It wasn't until I started reading "The Simon & Kirby Library: Science Fiction" that I realized Kirby had art in the first six issues of Alarming Tales, as well as in Black Cat and Race for the Moon.  Since the editors had compiled the stories across a slice of comics, they exposed the lesser-known works, providing a new insight into the works of both Joe Simon and Jack Kirby.

Still, the book left me wanting. The foreward by Dave Gibbons is inspiring, but it arrives from a fan's point of view.  I'd like something more... a timeline or an behind-the-scenes an interview? Bits of this are included in the book: an unpublished two-page spread from a 1940's Captain America story is presented beside a re-worked version that appeared in "Win a Prize" comics. There's also a description of a couple pet projects that Joe Simon shopped around in the 60's, 80's, and later coupled with sketches by Kirby.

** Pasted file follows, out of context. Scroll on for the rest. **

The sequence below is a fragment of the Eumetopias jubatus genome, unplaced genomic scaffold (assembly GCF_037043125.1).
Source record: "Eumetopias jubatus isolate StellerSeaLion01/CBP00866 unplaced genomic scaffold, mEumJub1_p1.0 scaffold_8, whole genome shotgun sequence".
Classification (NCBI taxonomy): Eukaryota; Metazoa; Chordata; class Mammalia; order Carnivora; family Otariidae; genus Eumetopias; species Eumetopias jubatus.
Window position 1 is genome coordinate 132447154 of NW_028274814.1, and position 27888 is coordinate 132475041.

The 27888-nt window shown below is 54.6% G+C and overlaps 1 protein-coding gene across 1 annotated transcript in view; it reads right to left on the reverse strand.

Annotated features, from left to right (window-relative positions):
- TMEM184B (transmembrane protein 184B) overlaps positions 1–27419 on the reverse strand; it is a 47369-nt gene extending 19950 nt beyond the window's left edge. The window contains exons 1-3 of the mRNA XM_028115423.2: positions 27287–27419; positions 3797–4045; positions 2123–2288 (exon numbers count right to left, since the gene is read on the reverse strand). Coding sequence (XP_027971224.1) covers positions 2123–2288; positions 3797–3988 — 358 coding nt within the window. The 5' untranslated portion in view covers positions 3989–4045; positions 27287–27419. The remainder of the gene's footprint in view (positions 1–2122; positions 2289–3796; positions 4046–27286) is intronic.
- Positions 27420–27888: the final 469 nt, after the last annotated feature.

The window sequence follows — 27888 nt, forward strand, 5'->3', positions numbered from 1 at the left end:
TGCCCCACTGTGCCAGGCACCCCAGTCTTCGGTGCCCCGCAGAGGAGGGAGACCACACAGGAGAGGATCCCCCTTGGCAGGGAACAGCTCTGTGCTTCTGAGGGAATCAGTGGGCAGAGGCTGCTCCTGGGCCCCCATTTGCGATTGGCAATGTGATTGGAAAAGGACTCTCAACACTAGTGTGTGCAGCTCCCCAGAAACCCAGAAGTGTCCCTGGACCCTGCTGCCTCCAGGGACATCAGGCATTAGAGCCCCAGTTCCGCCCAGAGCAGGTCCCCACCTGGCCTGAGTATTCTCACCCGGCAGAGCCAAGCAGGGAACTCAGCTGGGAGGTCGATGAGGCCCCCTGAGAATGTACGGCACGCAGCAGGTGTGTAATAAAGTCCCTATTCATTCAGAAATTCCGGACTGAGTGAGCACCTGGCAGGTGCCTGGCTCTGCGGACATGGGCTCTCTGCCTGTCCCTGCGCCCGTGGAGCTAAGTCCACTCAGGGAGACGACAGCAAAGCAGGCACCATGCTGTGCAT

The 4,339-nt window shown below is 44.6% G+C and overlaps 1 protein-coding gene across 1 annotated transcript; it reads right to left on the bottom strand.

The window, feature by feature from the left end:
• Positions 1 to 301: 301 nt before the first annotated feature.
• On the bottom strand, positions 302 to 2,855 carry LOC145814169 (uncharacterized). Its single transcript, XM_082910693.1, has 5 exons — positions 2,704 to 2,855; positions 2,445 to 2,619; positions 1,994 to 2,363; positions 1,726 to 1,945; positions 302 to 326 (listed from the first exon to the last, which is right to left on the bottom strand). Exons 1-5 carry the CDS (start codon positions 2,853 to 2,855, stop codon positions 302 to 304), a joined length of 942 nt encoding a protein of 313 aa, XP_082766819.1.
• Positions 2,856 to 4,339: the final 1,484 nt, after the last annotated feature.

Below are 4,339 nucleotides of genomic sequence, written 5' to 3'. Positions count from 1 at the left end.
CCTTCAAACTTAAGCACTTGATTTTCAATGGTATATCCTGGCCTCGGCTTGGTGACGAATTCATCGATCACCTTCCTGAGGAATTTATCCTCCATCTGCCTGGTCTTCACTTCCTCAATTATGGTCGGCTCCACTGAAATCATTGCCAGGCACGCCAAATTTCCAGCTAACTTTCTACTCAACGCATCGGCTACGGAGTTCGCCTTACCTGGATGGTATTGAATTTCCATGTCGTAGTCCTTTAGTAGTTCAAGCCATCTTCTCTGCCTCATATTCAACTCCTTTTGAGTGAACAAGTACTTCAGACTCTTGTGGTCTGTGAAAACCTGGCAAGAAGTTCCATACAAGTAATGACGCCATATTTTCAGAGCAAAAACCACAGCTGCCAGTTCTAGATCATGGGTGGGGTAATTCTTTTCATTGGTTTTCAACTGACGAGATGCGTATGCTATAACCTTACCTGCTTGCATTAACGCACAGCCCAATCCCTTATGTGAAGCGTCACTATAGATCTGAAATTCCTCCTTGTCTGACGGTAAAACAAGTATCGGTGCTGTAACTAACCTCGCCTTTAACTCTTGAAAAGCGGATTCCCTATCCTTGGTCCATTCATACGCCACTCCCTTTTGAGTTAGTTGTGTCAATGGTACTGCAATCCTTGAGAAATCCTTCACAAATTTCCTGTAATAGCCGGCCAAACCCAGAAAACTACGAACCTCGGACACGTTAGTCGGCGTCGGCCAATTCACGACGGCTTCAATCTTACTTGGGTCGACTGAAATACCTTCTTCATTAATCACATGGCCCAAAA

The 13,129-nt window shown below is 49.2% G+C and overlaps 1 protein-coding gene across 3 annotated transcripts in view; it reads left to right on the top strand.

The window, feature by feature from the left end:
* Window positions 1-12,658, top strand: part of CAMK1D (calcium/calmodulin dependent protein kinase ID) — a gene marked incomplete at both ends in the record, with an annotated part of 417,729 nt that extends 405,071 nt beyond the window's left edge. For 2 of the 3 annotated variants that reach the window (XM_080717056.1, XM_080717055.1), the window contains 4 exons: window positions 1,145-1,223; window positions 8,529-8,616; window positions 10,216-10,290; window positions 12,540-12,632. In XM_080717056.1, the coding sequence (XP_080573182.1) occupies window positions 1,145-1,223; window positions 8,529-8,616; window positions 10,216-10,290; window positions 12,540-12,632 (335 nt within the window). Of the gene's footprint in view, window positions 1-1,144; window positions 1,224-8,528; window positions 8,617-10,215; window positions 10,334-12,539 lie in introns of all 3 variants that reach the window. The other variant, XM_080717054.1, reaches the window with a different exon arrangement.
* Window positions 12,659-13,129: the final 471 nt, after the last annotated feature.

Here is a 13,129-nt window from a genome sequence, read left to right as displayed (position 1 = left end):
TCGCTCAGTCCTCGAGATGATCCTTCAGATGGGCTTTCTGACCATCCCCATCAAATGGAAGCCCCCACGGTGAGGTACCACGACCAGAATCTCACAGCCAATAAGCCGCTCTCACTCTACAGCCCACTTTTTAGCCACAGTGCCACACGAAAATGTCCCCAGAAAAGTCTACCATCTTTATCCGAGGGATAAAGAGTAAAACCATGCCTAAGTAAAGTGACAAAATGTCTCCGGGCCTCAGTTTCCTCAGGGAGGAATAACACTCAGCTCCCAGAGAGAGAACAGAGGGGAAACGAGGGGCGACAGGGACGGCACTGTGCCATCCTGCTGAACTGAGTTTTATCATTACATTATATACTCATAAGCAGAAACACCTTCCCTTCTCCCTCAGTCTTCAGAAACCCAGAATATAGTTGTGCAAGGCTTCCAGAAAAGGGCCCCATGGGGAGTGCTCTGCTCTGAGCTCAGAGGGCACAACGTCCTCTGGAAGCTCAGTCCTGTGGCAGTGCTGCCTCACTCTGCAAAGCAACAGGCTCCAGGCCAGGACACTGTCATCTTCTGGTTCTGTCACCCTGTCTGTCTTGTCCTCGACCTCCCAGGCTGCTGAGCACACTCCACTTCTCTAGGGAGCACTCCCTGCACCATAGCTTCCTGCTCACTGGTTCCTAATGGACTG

But I have to compare these reprints to a DVD boxed set with extras!  Most Criterion editions of movies have at least one audio commentary, along with trailers, interviews, biographies and documentaries.  I'd like to see the editors stretch to include these with the reprints.  For example, a time line showing how Kirby was concurrently drawing Young Romance, Black Cat and Quick Trigger Western would be very interesting. It would remind you that Joe Simon, the creator of Blue Bolt, Captain America, The Boy Commandos, and the Fighting American, didn't get much money from his creations, but still had a wealth of creativity.

A different "Thing". From Race For The Moon #2.